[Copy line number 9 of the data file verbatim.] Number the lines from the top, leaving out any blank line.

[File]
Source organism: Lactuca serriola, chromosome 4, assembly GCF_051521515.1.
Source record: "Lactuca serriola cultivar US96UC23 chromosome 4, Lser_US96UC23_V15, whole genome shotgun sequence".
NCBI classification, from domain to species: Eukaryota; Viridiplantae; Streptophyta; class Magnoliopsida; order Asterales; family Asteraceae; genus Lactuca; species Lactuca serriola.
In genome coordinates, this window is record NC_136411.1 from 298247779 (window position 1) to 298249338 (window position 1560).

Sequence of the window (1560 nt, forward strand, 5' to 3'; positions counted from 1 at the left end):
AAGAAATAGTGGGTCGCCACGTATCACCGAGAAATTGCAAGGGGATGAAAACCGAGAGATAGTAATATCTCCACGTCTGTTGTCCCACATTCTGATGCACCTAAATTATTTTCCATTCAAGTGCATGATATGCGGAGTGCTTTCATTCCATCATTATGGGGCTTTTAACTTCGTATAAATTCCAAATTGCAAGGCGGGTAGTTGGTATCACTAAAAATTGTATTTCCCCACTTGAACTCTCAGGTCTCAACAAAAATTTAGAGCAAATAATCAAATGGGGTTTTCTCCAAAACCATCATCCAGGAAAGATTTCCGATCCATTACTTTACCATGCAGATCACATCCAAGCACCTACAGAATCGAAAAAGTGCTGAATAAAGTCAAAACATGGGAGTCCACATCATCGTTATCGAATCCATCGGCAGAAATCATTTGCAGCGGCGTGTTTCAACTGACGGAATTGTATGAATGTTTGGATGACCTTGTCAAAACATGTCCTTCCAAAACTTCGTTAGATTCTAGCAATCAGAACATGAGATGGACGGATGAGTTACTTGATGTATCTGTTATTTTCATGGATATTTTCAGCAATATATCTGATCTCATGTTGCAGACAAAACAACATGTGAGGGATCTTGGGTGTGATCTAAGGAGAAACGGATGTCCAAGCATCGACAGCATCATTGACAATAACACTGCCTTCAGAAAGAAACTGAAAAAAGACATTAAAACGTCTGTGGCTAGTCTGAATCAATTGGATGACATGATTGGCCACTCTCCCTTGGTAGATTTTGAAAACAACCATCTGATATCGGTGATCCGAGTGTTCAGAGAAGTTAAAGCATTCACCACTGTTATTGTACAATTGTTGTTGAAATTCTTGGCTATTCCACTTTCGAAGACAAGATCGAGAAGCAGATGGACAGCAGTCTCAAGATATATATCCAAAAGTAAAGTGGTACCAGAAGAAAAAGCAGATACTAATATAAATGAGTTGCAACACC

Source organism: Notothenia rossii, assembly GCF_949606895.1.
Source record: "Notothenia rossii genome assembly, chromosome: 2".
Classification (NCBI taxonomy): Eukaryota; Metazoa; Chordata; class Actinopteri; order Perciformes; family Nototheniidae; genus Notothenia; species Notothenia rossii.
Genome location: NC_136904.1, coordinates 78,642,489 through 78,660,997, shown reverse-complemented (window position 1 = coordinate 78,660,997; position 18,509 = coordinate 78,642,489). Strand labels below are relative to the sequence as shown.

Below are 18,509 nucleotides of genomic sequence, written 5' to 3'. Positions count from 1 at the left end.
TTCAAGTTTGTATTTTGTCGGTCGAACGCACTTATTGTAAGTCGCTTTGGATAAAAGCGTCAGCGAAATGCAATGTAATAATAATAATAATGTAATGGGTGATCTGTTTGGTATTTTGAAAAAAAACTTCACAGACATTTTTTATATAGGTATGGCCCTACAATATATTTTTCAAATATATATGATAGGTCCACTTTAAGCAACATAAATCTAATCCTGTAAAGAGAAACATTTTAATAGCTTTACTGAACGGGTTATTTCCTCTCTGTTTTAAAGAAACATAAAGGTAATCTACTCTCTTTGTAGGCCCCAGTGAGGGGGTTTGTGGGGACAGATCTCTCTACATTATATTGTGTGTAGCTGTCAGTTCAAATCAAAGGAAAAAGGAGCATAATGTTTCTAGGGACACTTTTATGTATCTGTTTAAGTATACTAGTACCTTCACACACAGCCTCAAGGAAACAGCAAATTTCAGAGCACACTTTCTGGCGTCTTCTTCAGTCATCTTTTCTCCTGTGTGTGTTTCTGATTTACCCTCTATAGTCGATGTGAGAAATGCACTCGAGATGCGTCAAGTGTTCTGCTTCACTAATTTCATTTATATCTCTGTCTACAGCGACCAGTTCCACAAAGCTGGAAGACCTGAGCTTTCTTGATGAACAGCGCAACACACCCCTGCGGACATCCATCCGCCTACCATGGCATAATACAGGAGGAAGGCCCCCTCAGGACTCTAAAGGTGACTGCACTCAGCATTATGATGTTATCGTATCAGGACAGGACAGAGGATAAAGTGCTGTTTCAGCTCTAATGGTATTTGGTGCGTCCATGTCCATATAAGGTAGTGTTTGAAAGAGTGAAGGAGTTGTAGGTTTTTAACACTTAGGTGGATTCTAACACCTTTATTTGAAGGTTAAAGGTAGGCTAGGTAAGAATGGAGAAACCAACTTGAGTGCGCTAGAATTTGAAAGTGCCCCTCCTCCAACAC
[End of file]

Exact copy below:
Classification (NCBI taxonomy): Eukaryota; Metazoa; Chordata; class Actinopteri; order Perciformes; family Nototheniidae; genus Notothenia; species Notothenia rossii.